You'd think that once you ask your local voters to approve a tax specifically for transit, you owe it to the voters to spend the money on transit. Apparently that's not how it works in Houston, as Houston Tomorrow president David Crossley explains.
Metro receives local money from a 1-cent sales tax that was approved by voters when the agency was created in 1978. In 1987 then-Mayor Bob Lanier [of the City of Houston] began taking 25% of that money away from Metro annually to use as he saw fit. That included funding design work for the so-called “Grand Parkway,” which is now under intense construction in order to pull population away from the City of Houston and all the other towns and cities in the region.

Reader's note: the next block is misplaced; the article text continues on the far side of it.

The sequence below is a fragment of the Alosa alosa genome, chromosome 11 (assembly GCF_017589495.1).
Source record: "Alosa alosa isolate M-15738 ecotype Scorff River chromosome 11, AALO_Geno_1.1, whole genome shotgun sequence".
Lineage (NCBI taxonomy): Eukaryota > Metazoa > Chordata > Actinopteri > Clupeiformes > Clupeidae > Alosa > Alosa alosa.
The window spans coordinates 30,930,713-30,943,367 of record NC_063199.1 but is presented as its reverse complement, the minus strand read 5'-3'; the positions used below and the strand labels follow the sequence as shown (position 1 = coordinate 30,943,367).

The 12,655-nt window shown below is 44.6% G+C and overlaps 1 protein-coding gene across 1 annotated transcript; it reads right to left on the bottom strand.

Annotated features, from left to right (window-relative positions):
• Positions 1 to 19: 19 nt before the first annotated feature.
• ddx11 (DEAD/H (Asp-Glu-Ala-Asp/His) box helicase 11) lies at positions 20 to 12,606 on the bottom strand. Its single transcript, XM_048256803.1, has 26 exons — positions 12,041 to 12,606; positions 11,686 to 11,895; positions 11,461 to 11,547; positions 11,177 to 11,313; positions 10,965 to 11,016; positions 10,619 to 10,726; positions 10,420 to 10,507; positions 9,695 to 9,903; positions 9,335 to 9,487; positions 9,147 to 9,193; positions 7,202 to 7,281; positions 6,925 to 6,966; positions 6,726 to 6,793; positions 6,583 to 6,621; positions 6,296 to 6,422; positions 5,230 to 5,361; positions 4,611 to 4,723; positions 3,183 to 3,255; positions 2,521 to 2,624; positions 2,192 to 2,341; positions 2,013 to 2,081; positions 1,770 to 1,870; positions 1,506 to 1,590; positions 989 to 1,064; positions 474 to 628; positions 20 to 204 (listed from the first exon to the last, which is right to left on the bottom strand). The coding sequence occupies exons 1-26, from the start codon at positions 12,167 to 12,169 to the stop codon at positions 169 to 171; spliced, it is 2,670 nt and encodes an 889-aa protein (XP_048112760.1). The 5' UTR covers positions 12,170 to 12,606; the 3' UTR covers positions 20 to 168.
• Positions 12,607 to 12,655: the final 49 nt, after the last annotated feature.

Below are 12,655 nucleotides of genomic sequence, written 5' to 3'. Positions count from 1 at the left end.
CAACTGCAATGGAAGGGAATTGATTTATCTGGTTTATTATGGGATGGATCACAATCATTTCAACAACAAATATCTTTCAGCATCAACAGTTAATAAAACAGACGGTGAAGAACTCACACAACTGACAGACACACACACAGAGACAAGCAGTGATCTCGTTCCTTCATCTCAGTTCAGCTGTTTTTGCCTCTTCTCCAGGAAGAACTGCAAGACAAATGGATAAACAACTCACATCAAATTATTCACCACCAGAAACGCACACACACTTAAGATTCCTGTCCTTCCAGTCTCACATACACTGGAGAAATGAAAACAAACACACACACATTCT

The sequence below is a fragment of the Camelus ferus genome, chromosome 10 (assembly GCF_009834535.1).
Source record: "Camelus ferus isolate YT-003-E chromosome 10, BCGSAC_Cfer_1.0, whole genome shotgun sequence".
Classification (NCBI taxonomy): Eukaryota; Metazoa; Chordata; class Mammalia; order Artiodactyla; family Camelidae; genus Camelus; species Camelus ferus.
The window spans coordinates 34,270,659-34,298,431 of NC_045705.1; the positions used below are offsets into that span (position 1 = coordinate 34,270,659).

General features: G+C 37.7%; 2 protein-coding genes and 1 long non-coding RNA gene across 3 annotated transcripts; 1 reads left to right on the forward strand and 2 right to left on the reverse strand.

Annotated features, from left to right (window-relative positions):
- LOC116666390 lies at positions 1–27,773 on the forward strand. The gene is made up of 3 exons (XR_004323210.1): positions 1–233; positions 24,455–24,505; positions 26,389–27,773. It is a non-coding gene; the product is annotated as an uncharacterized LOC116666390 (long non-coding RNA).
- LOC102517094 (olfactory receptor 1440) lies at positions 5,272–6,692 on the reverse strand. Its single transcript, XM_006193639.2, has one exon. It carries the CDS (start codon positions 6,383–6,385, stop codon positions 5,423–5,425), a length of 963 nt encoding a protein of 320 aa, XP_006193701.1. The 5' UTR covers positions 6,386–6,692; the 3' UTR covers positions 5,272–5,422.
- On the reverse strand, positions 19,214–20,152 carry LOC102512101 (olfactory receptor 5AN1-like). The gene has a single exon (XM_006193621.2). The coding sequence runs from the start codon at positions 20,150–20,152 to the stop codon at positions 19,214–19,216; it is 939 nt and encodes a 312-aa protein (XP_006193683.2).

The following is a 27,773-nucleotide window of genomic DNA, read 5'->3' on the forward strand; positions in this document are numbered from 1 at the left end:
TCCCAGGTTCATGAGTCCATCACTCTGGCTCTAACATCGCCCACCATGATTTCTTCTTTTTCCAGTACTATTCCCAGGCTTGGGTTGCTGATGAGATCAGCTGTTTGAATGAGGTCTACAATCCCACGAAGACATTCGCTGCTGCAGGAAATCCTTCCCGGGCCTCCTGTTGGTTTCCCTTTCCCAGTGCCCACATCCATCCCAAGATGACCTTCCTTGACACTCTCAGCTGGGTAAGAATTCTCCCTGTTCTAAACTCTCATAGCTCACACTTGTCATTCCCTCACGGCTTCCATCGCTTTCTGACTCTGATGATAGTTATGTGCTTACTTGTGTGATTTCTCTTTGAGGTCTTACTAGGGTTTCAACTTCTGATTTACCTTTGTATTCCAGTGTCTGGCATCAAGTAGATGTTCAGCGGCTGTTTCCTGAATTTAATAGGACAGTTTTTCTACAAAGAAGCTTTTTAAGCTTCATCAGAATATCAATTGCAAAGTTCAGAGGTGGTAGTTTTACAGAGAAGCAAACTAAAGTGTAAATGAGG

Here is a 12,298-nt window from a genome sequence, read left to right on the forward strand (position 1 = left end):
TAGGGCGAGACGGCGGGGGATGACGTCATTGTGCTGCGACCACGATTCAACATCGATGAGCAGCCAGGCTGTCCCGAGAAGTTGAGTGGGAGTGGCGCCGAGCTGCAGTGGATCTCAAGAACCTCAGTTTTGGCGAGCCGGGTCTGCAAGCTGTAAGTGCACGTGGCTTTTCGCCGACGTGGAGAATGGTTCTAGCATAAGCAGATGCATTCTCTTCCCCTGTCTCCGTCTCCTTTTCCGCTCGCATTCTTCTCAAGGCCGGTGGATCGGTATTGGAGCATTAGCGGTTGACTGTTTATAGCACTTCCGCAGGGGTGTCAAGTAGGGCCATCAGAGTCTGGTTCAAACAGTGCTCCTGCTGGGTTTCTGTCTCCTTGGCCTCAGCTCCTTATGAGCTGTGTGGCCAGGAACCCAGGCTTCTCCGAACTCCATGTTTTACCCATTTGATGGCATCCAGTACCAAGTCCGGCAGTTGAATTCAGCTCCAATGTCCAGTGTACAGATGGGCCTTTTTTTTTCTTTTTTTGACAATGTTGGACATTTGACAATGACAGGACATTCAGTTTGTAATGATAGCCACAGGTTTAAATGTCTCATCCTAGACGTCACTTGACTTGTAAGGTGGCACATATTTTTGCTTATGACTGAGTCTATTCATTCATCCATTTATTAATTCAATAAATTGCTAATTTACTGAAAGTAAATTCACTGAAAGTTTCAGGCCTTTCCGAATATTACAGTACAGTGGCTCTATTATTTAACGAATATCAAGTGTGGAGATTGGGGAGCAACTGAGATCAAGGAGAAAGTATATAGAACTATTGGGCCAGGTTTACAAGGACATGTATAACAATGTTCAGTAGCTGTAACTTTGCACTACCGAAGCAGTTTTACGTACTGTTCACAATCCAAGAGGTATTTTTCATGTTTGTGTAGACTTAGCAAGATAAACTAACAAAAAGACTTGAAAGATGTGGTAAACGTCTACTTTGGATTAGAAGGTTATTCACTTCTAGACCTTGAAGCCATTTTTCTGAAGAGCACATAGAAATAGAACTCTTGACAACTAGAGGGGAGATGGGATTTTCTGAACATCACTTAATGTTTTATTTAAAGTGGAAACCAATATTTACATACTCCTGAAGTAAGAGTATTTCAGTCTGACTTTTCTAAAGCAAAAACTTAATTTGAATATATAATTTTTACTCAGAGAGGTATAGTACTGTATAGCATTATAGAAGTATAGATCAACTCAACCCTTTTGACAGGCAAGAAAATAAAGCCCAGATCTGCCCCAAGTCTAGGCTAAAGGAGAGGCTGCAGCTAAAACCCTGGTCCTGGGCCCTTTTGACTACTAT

I have some sympathy for these funding diversions. Sometimes voters haven't approved levies for what is really needed at the moment, and the only way to keep things going is through. Sometimes, too, these diversions really are "loans" that get paid back.
But when a diversion is used to fund a competing capital project, the obvious question is: "Why not ask the voters if they want to fund that project?" That, question, too, may have a valid answer, and I hope Houston readers will explain it in the comments.
UPDATE: A Houston reader offers a competing narrative.
I'll be doing a public lecture and discussion in Houston on May 14. See info under my photo -->